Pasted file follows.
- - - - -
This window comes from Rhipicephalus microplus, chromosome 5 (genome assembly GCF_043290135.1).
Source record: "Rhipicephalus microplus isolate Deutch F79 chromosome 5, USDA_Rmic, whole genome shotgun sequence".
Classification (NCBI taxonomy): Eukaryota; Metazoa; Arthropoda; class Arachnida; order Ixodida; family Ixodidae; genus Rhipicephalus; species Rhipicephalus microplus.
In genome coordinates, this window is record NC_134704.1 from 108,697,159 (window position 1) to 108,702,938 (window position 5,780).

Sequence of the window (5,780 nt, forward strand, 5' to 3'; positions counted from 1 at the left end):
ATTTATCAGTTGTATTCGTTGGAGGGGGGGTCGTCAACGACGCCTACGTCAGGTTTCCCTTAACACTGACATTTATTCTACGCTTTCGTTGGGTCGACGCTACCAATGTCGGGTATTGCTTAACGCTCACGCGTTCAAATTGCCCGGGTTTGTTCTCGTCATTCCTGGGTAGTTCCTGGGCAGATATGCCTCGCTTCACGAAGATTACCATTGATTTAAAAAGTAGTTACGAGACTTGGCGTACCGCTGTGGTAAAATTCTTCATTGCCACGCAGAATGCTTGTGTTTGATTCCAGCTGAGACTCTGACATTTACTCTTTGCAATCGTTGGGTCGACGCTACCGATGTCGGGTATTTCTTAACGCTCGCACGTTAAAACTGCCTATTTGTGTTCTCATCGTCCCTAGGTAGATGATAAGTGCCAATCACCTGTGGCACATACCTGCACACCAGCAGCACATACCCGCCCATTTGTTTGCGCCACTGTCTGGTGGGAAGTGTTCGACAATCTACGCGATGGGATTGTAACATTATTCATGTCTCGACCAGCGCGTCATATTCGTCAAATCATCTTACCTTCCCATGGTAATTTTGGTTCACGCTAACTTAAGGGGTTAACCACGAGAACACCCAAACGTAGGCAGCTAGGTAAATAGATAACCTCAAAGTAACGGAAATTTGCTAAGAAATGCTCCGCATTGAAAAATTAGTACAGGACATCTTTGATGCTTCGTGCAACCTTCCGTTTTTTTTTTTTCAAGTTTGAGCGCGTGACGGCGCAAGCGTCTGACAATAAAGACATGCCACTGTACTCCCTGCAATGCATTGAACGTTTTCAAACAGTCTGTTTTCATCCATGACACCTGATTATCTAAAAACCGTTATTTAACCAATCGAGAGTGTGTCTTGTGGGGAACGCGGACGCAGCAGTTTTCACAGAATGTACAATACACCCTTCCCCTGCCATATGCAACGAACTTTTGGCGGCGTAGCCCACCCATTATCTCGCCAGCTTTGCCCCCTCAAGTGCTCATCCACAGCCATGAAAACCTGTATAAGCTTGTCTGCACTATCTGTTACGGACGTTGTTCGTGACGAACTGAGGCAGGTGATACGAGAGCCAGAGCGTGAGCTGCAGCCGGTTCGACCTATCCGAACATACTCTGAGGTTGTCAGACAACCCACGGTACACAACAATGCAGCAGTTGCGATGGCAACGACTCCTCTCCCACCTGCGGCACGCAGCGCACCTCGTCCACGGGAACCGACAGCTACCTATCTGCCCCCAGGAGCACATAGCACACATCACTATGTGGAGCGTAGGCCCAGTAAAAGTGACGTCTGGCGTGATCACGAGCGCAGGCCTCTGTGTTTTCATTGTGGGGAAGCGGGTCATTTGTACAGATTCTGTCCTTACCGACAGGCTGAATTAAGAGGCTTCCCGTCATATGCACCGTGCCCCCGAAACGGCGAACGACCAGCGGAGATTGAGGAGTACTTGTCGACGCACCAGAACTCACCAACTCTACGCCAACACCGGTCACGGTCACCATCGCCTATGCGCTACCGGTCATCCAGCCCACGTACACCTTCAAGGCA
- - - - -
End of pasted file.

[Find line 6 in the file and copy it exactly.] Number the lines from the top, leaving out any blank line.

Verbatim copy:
ATTTATCAGTTGTATTCGTTGGAGGGGGGGTCGTCAACGACGCCTACGTCAGGTTTCCCTTAACACTGACATTTATTCTACGCTTTCGTTGGGTCGACGCTACCAATGTCGGGTATTGCTTAACGCTCACGCGTTCAAATTGCCCGGGTTTGTTCTCGTCATTCCTGGGTAGTTCCTGGGCAGATATGCCTCGCTTCACGAAGATTACCATTGATTTAAAAAGTAGTTACGAGACTTGGCGTACCGCTGTGGTAAAATTCTTCATTGCCACGCAGAATGCTTGTGTTTGATTCCAGCTGAGACTCTGACATTTACTCTTTGCAATCGTTGGGTCGACGCTACCGATGTCGGGTATTTCTTAACGCTCGCACGTTAAAACTGCCTATTTGTGTTCTCATCGTCCCTAGGTAGATGATAAGTGCCAATCACCTGTGGCACATACCTGCACACCAGCAGCACATACCCGCCCATTTGTTTGCGCCACTGTCTGGTGGGAAGTGTTCGACAATCTACGCGATGGGATTGTAACATTATTCATGTCTCGACCAGCGCGTCATATTCGTCAAATCATCTTACCTTCCCATGGTAATTTTGGTTCACGCTAACTTAAGGGGTTAACCACGAGAACACCCAAACGTAGGCAGCTAGGTAAATAGATAACCTCAAAGTAACGGAAATTTGCTAAGAAATGCTCCGCATTGAAAAATTAGTACAGGACATCTTTGATGCTTCGTGCAACCTTCCGTTTTTTTTTTTTCAAGTTTGAGCGCGTGACGGCGCAAGCGTCTGACAATAAAGACATGCCACTGTACTCCCTGCAATGCATTGAACGTTTTCAAACAGTCTGTTTTCATCCATGACACCTGATTATCTAAAAACCGTTATTTAACCAATCGAGAGTGTGTCTTGTGGGGAACGCGGACGCAGCAGTTTTCACAGAATGTACAATACACCCTTCCCCTGCCATATGCAACGAACTTTTGGCGGCGTAGCCCACCCATTATCTCGCCAGCTTTGCCCCCTCAAGTGCTCATCCACAGCCATGAAAACCTGTATAAGCTTGTCTGCACTATCTGTTACGGACGTTGTTCGTGACGAACTGAGGCAGGTGATACGAGAGCCAGAGCGTGAGCTGCAGCCGGTTCGACCTATCCGAACATACTCTGAGGTTGTCAGACAACCCACGGTACACAACAATGCAGCAGTTGCGATGGCAACGACTCCTCTCCCACCTGCGGCACGCAGCGCACCTCGTCCACGGGAACCGACAGCTACCTATCTGCCCCCAGGAGCACATAGCACACATCACTATGTGGAGCGTAGGCCCAGTAAAAGTGACGTCTGGCGTGATCACGAGCGCAGGCCTCTGTGTTTTCATTGTGGGGAAGCGGGTCATTTGTACAGATTCTGTCCTTACCGACAGGCTGAATTAAGAGGCTTCCCGTCATATGCACCGTGCCCCCGAAACGGCGAACGACCAGCGGAGATTGAGGAGTACTTGTCGACGCACCAGAACTCACCAACTCTACGCCAACACCGGTCACGGTCACCATCGCCTATGCGCTACCGGTCATCCAGCCCACGTACACCTTCAAGGCA